4. Click the 'Start' button to begin the analysis.

FAQ 8: What kinds of lipidome specific analyses that LipidSig provides?

  • In LipidSig 2.0, we introduce an ID conversion function that maps user-uploaded features to 9 resource IDs and automatically assigns 29 lipid characteristics. Additionally, the Differential Expression Analysis section now includes the two-characteristic analysis, offering heatmaps that depict the correlation between double bonds and chain lengths of lipid species. In the network analysis section, we have added three new networks, GATOM Network, Pathway Activity Network, and Lipid Reaction Network, to facilitate a more comprehensive exploration.
  • It is easy to use these lipidome specific analyses. A simple example of using lipidome specific analyses in the ‘Differential expression’ section will be addressed as follow. Firstly, in “Step 1”, the ‘Lipid characteristics analysis’ utilise two-way ANOVA to assist users to find the significant lipid species splitting by the lipid characteristics that user-chosen, such as class, total length. After submission, the difference between these characteristics will be displayed by bar charts, line chart and box plots. Next, in “Step 2”, ‘Dimensionally reduction’ and ‘Hierarchical clustering’ help researchers to discover crucial properties of the lipid data are revealed and still close to its intrinsic characteristics.
  • To exemplify more specifically, lipid class and shape belong to structure-based features and provide an overview of altered lipid metabolism pathways. As shown in Figures A, downregulation of PC O- and PE O- class indicated inhibition of ether lipid biosynthesis pathway.
  • On the other hand, we can calculate the numbers of the double bond, chain length, and hydroxyl group that comprise fatty acid diversity. The double bond change reflects membrane unsaturation degree or fluidity and has been connected to signaling transduction (Bi et al., 2019; Levental et al., 2017).
  • Recent findings revealed C16:0 ceramide could lead to insulin resistance in obesity, unravelling a new role of specific chain length (Figures B) (Holm et al., 2019; Turpin et al., 2014).
  • Moreover, LipidSig also provides an analysis focusing on individual fatty acid instead of lipid species. This allows users to examine different types of polyunsaturated fatty acids (PUFAs) that are stored in lipids and exert special functions. For instance, compared to calculation results of total double bonds in lipid species, an increase in fatty acids with 6 double bonds was more convincible by DHA supplementation (Figure C). PUFA search through fatty acid analysis can be used to explore substrate specificity of acyltransferases, too (Yamashita et al., 2014).
  • Further, our web server also enables users to define lipids containing unique PUFAs directly and observe their change (Supplemental Figures S2C) (Kandice R. Levental et al., 2020; Levental et al., 2017).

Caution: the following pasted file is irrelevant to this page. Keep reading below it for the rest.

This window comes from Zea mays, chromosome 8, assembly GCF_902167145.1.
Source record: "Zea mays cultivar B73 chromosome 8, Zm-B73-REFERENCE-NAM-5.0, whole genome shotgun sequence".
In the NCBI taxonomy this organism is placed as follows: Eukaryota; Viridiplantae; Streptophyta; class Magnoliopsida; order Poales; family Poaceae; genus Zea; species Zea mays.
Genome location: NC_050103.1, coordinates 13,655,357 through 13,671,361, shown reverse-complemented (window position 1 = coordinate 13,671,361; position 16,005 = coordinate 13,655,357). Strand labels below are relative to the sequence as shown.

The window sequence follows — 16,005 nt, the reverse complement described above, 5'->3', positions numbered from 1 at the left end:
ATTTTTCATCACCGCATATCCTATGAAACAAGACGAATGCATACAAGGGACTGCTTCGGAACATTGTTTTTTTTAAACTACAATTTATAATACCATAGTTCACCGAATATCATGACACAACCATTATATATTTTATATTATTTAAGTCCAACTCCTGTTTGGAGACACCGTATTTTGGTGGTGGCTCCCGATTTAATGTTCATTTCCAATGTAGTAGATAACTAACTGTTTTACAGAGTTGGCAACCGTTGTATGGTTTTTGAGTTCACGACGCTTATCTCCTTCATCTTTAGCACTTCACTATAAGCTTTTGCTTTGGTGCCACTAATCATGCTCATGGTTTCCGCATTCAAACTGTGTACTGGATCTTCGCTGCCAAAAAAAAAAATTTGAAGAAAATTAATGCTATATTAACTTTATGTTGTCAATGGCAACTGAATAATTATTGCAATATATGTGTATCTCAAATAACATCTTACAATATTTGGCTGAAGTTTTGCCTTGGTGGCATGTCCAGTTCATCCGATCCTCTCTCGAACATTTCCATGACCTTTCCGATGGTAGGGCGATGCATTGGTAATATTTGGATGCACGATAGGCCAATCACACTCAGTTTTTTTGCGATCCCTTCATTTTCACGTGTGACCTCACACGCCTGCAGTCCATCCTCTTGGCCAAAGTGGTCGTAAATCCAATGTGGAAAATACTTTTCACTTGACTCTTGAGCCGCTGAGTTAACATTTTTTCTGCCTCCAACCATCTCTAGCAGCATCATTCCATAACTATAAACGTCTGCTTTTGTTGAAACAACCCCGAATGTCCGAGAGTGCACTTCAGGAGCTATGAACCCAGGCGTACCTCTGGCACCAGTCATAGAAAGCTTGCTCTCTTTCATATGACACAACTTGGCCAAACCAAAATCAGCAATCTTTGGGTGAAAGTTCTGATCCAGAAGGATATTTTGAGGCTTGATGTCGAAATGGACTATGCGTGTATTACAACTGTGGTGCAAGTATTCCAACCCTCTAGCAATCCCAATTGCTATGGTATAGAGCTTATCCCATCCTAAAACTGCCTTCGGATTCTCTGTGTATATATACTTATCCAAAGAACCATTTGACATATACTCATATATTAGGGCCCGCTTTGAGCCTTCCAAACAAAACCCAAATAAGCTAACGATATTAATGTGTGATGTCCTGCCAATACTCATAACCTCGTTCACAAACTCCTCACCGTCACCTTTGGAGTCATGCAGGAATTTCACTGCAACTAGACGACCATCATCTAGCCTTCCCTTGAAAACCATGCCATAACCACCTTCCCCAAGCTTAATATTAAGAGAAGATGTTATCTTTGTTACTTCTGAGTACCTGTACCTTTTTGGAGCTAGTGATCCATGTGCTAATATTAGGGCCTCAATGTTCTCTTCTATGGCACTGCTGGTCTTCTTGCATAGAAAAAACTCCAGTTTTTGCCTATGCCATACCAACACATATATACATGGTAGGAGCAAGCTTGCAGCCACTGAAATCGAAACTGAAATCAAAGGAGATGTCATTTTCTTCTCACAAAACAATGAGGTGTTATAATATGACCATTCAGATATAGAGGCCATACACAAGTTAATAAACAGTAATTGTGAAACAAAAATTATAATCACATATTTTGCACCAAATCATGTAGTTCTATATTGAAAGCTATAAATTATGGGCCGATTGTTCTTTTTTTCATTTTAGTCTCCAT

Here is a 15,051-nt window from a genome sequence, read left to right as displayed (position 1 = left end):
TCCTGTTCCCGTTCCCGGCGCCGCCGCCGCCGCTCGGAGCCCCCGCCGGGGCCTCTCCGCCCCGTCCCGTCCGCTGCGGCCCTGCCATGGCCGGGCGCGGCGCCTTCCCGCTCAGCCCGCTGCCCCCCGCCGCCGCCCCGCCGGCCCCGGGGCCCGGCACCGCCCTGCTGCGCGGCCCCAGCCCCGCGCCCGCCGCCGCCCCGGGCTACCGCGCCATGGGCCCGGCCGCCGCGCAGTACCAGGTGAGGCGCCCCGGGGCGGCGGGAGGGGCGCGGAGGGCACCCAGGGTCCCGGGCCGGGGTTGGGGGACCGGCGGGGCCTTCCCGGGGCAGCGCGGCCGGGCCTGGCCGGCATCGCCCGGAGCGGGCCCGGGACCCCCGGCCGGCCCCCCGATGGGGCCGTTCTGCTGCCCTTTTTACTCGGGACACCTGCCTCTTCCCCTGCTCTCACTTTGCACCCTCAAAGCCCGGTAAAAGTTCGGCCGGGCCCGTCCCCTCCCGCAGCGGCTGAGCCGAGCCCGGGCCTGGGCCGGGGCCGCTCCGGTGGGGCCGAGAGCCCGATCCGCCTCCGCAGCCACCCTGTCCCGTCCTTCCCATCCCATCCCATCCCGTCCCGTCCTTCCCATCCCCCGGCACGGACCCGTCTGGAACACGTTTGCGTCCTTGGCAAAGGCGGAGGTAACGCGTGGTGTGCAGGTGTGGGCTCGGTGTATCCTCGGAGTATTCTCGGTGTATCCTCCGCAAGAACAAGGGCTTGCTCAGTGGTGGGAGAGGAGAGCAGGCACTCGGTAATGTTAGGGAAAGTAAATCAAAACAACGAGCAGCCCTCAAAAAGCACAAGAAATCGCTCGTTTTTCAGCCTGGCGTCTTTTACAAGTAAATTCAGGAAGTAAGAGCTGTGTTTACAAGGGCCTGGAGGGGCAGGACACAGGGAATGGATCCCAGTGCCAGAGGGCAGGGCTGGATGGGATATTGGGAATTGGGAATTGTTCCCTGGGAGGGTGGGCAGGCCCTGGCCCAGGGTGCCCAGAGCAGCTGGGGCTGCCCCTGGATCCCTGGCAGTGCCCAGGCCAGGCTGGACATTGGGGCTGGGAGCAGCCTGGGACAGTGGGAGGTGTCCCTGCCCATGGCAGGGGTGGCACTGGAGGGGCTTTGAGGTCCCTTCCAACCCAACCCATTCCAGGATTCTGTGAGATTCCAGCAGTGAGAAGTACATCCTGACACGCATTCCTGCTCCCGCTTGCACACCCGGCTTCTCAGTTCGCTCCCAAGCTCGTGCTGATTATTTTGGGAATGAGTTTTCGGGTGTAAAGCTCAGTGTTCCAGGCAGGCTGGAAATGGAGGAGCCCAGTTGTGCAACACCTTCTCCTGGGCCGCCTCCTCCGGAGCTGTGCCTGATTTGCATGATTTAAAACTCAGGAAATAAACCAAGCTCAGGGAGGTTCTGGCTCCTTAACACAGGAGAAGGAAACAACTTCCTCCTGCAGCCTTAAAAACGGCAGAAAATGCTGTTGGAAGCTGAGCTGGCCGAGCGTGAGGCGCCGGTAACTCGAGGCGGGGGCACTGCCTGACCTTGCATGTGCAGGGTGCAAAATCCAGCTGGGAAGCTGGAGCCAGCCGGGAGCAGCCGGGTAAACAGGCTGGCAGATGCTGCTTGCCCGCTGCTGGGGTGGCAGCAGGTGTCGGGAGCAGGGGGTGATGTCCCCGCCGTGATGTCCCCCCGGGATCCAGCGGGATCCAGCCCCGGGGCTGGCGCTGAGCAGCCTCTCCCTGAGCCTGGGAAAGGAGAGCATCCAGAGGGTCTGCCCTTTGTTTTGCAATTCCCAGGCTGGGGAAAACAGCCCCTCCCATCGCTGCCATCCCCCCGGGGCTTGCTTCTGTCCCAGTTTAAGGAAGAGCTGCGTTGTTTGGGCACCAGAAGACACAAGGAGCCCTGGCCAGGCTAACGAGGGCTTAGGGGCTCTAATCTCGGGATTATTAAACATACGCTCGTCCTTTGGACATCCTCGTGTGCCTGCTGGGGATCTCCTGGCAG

• Another appealing tool in LipidSig is multiple lipid characteristics analysis. Two factors interaction can be achieved in Differential expression section and is very suitable for the studies that concentrate on specific reactions or pathways. Related applications include PC saturation remodelling catalyzed by LPCAT1 in cancers (Bi et al., 2019)
  • Given more than two characteristics, users are encouraged to build different machine learning models to evaluate the importance of lipid-related variables. Characteristics introduction can increase the structural or functional resolution of the lipidome and have been used in clinical research (Gerl et al., 2019; Poss et al., 2020) and our example to further improve the model prediction (Figure D-F).

FAQ 9: When to use these analyses? What is the difference?

  • The two helper functions, Data check and ID conversion, offer format verification, resource ID mapping and lipid characteristics assignment.
    1. Data Check page is specifically designed to pre-check user-uploaded data against the requirements of Profiling, Differential Expression, Machine Learning, and Correlation analyses. It will return checking results according to the data needs of specific analysis types.
    2. ID conversion function is designed to map to 9 resource IDs, and automatically assign 29 lipid characteristics. Once the input features are converted, the uploaded, recognized, and unrecognized features will displayed.

  • The six analytical functions provide Profiling, Differential expression, Enrichment, Machine learning, Correlation, and Network analyses for assessment of lipid effects on biological mechanisms.
    1. In Profiling page, an overview gathering comprehensive analyses are offered for high-throughput screening, allowing researchers to efficiently explore the quality and the clustering of samples,correlation between lipids and samples, and the lipid abundance and composition.
      • An application of lipid profiling can be found in Grzybek, Michal, et al. "Comprehensive and quantitative analysis of white and brown adipose tissue by shotgun lipidomics." Molecular metabolism 22 (2019): 12-20.
    2. Differential expression section assists users to identify significant lipid species or lipid characteristics (Fig.A). By utilising user-defined methods and characteristics, dimensionality reduction, hierarchical clustering, characteristics analysis, and two characteristic analysis (Fig.B) can be implemented based on the results of differential expressed analysis.
        • Three examples of using differential expression analyses in lipid study:
          • By Species :
            • Zou, Yilong, et al. "Plasticity of ether lipids promotes ferroptosis susceptibility and evasion." Nature 585.7826 (2020): 603-608.
          • By Characteristics :
            • Levental, Kandice R., et al. "ω-3 polyunsaturated fatty acids direct differentiation of the membrane phenotype in mesenchymal stem cells to potentiate osteogenesis." Science advances 3.11 (2017): eaao1193.